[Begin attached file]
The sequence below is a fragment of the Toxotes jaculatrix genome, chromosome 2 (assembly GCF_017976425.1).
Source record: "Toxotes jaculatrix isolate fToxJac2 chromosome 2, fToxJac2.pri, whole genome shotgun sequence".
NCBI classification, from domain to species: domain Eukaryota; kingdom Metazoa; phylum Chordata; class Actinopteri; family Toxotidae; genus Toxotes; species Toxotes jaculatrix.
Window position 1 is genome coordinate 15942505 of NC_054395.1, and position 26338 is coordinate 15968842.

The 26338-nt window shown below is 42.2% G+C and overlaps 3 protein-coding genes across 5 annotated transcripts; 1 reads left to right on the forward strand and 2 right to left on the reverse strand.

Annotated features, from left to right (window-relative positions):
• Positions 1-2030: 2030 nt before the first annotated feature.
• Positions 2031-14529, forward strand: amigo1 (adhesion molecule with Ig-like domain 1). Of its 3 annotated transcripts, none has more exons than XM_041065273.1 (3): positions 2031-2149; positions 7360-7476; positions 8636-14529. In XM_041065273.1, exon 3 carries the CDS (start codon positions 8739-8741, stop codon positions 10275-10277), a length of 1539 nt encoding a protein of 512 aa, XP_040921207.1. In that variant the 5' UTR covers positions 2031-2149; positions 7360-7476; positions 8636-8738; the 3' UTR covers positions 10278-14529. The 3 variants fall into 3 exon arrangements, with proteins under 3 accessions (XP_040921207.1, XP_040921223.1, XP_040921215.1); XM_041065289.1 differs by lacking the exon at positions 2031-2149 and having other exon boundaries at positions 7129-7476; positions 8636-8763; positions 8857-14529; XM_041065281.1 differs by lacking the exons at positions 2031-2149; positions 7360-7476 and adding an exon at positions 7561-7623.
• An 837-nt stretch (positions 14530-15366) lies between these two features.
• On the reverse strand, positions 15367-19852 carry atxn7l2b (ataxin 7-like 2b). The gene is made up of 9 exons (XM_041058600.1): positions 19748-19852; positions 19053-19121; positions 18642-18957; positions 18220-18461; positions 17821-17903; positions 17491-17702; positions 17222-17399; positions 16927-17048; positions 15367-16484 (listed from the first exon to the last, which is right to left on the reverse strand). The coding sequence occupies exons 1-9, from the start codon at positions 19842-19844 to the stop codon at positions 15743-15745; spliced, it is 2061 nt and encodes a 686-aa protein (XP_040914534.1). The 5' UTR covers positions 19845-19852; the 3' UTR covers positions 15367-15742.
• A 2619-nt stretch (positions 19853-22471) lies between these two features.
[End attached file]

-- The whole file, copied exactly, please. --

The sequence below is a fragment of the Toxotes jaculatrix genome, chromosome 2 (assembly GCF_017976425.1).
Source record: "Toxotes jaculatrix isolate fToxJac2 chromosome 2, fToxJac2.pri, whole genome shotgun sequence".
NCBI classification, from domain to species: domain Eukaryota; kingdom Metazoa; phylum Chordata; class Actinopteri; family Toxotidae; genus Toxotes; species Toxotes jaculatrix.
Window position 1 is genome coordinate 15942505 of NC_054395.1, and position 26338 is coordinate 15968842.

The 26338-nt window shown below is 42.2% G+C and overlaps 3 protein-coding genes across 5 annotated transcripts; 1 reads left to right on the forward strand and 2 right to left on the reverse strand.

Annotated features, from left to right (window-relative positions):
• Positions 1-2030: 2030 nt before the first annotated feature.
• Positions 2031-14529, forward strand: amigo1 (adhesion molecule with Ig-like domain 1). Of its 3 annotated transcripts, none has more exons than XM_041065273.1 (3): positions 2031-2149; positions 7360-7476; positions 8636-14529. In XM_041065273.1, exon 3 carries the CDS (start codon positions 8739-8741, stop codon positions 10275-10277), a length of 1539 nt encoding a protein of 512 aa, XP_040921207.1. In that variant the 5' UTR covers positions 2031-2149; positions 7360-7476; positions 8636-8738; the 3' UTR covers positions 10278-14529. The 3 variants fall into 3 exon arrangements, with proteins under 3 accessions (XP_040921207.1, XP_040921223.1, XP_040921215.1); XM_041065289.1 differs by lacking the exon at positions 2031-2149 and having other exon boundaries at positions 7129-7476; positions 8636-8763; positions 8857-14529; XM_041065281.1 differs by lacking the exons at positions 2031-2149; positions 7360-7476 and adding an exon at positions 7561-7623.
• An 837-nt stretch (positions 14530-15366) lies between these two features.
• On the reverse strand, positions 15367-19852 carry atxn7l2b (ataxin 7-like 2b). The gene is made up of 9 exons (XM_041058600.1): positions 19748-19852; positions 19053-19121; positions 18642-18957; positions 18220-18461; positions 17821-17903; positions 17491-17702; positions 17222-17399; positions 16927-17048; positions 15367-16484 (listed from the first exon to the last, which is right to left on the reverse strand). The coding sequence occupies exons 1-9, from the start codon at positions 19842-19844 to the stop codon at positions 15743-15745; spliced, it is 2061 nt and encodes a 686-aa protein (XP_040914534.1). The 5' UTR covers positions 19845-19852; the 3' UTR covers positions 15367-15742.
• A 2619-nt stretch (positions 19853-22471) lies between these two features.